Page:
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SEEING THE LIGHT : Understanding the true nature of light, says a physicist, requires not looking only throught the eyes but with the soul.

July 25, 1993|ARTHUR ZAJONC | This article is adapted from "Catching the Light," recently published by Bantam Books, 1993 by Arthur Zajonc. Zajonc is a professor at Amherst College

IN 1910, TWO FRENCH SURGEONS WROTE about their successful operation on an 8-year-old boy who had been blind since birth because of cataracts. When the boy's eyes were healed, they removed the bandages, eager to discover how well the child could see. Waving a hand in front of the boy's physically perfect eyes, they asked him what he saw. He replied weakly, "I don't know."* "Don't you see it moving?" they asked. * "I don't know" was his only reply. * The boy's eyes were clearly not following the slowly moving hand. What he saw was only a varying brightness in front of him. He was then allowed to touch the hand as it began to move; he cried out in a voice of triumph: "It's moving!" He could feel it move, and even, as he said, "hear it move," but he still needed laboriously to learn to see it move. Passing through the now-clear black pupil of the child's eye, that first light called forth no echoing image from within. The child's sight began as a hollow, silent, dark and frightening kind of seeing. The light of day beckoned, but no light of mind replied within the boy's anxious, open eyes.

The lights of nature and of mind entwine within the eye and call forth vision. Yet separately, each light is mysterious and dark. Even the brightest light can escape our sight.

AS PART OF WHAT I CALL "PROJECT EUREKA," A FRIEND AND I HAVE designed and constructed a science exhibit in which one views a region of space filled with light. It is a simple but startling demonstration that uses only a carefully fabricated box and a projector whose light shines directly into it. We have taken special care to ensure that light does not illuminate any interior objects or surfaces in the box. Within the box, there is only pure light and lots of it. The question is: What does one see? How does light look when left entirely to itself?

Approaching the exhibit, I turn on the projector, whose bulb and lenses can be seen through a Plexiglas panel. The projector sends a brilliant light through optical elements into the box beside it. Moving over to a view port, I look into the box and at the light within. What do I see? Absolute darkness! I see nothing but the blackness of empty space.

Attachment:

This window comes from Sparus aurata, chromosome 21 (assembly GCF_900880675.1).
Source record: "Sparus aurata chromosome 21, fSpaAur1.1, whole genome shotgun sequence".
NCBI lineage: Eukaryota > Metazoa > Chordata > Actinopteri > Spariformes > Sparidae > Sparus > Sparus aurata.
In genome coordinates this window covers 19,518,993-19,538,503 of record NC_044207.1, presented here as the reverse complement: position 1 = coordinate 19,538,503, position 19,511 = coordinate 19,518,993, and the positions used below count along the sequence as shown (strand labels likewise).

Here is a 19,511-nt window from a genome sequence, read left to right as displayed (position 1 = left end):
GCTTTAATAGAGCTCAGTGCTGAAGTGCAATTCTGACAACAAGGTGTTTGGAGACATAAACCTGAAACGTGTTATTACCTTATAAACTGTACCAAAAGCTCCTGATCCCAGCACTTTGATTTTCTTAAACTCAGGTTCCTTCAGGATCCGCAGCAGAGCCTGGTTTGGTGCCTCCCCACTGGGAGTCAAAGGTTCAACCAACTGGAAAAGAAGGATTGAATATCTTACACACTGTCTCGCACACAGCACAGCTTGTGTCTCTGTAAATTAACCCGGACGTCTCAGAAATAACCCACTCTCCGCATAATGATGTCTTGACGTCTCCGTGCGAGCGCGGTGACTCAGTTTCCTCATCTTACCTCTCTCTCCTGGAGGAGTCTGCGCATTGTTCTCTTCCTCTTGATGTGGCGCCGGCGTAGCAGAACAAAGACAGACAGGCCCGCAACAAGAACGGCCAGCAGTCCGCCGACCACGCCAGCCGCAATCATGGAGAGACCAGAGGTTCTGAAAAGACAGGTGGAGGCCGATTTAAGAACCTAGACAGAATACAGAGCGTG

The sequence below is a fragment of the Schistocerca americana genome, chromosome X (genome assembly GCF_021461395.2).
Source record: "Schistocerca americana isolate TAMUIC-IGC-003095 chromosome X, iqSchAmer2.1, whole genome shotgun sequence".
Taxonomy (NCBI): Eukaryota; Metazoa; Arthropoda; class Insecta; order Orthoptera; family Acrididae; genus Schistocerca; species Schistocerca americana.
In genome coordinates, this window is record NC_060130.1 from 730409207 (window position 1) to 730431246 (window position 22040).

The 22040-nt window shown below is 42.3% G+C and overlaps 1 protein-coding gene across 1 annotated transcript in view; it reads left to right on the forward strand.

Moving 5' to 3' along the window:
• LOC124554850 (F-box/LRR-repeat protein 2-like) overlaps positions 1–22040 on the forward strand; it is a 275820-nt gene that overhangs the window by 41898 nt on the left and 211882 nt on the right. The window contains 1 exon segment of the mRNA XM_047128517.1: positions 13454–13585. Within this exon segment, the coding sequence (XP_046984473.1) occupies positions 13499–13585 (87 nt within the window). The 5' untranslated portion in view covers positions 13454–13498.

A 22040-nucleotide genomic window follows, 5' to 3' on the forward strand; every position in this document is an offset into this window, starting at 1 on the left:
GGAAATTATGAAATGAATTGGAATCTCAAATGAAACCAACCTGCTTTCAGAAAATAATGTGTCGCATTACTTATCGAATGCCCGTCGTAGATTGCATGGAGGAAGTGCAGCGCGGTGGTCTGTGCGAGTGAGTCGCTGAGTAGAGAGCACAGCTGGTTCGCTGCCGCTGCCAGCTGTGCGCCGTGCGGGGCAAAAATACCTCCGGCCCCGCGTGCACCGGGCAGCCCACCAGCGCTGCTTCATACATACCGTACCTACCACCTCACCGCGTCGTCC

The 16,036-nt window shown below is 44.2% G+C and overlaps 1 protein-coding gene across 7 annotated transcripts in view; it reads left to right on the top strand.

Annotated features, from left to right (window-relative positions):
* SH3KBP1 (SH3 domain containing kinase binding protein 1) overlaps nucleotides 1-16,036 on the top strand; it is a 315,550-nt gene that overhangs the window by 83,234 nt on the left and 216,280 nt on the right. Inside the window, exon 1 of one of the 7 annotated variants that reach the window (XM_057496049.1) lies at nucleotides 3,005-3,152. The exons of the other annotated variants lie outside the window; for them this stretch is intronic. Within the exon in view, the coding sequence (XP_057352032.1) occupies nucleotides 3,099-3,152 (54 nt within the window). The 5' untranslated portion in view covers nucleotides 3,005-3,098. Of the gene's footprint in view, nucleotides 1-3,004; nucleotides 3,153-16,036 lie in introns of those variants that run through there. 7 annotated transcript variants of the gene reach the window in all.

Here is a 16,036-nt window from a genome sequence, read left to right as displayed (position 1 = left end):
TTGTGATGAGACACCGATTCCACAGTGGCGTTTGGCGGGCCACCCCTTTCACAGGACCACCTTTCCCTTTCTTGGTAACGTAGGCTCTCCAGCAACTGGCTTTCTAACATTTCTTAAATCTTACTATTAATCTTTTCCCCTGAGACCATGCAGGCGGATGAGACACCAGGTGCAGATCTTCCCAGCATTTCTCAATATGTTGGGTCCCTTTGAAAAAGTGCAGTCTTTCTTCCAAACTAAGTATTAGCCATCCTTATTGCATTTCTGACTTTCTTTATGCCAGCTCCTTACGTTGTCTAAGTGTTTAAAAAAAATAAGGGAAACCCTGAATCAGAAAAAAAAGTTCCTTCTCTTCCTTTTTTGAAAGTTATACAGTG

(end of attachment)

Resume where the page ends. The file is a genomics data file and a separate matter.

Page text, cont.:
On the outside of the box is a handle connected to a wand that can move into and out of the box's interior. When I pull the handle, the wand flashes through the dark space before me, and I see it brilliantly lit on one side. The space clearly is not empty but filled with light. Without an object on which the light can fall, one sees only darkness. Light itself is always invisible. We see only things, only objects, not light.

TWO LIGHTS BRIGHTEN OUR WORLD. ONE IS PROVIDED BY THE SUN, but another answers to it--the light of the eye. Only through their entwining do we see; lacking either, we are blind.

Arguably the best-studied case of recovery from congenital blindness is the case of S.B. On Dec. 9, 1958, and Jan. 1, 1959, a blind British man, 50 years old, received cornea transplants. A boot repairman, he had lived a life that was unusually independent for a blind adult, for example going for long bicycle rides by holding onto the shoulder of a friend. He enjoyed gardening and especially any kind of work with his hands, and was a confident, cheerful and clearly intelligent man. Now, for the first time since he was 10 months old, he had complete functional use of his eyes. What did he see?

Examining him about a month after the transplants, researchers R.L. Gregory and J.G. Wallace asked him about his first visual experience following the operation. S.B. replied that he had heard his surgeon's voice, and turning toward the sound, saw a "blur." S.B. was unsure what the blur was but reasoned that since he had heard the voice of his physician, and knew that voices come from faces, the blur in front of him must be his doctor. Faces, even long after the operation, were "never easy," S.B. reported. Nor were his struggles with seeing confined to faces. Gregory and Wallace's research with S.B. (and similar research before and since) has made it clear that learning to see as an adult is not easy at all.

The researchers took S.B. to a museum of technology and science, and because he had a longstanding interest in tools, he was clearly excited at the prospect of seeing what he had only handled or heard described. Stopping at a fine screw-cutting lathe, they asked him to tell them what stood before him. Obviously upset, S.B. could say nothing. He complained that he could not see the metal being worked. Then he was brought closer and allowed to touch the lathe. He ran his hands eagerly over it with his eyes shut tight. Standing back a little and opening his eyes, he declared, "Now that I've felt it I can see it."

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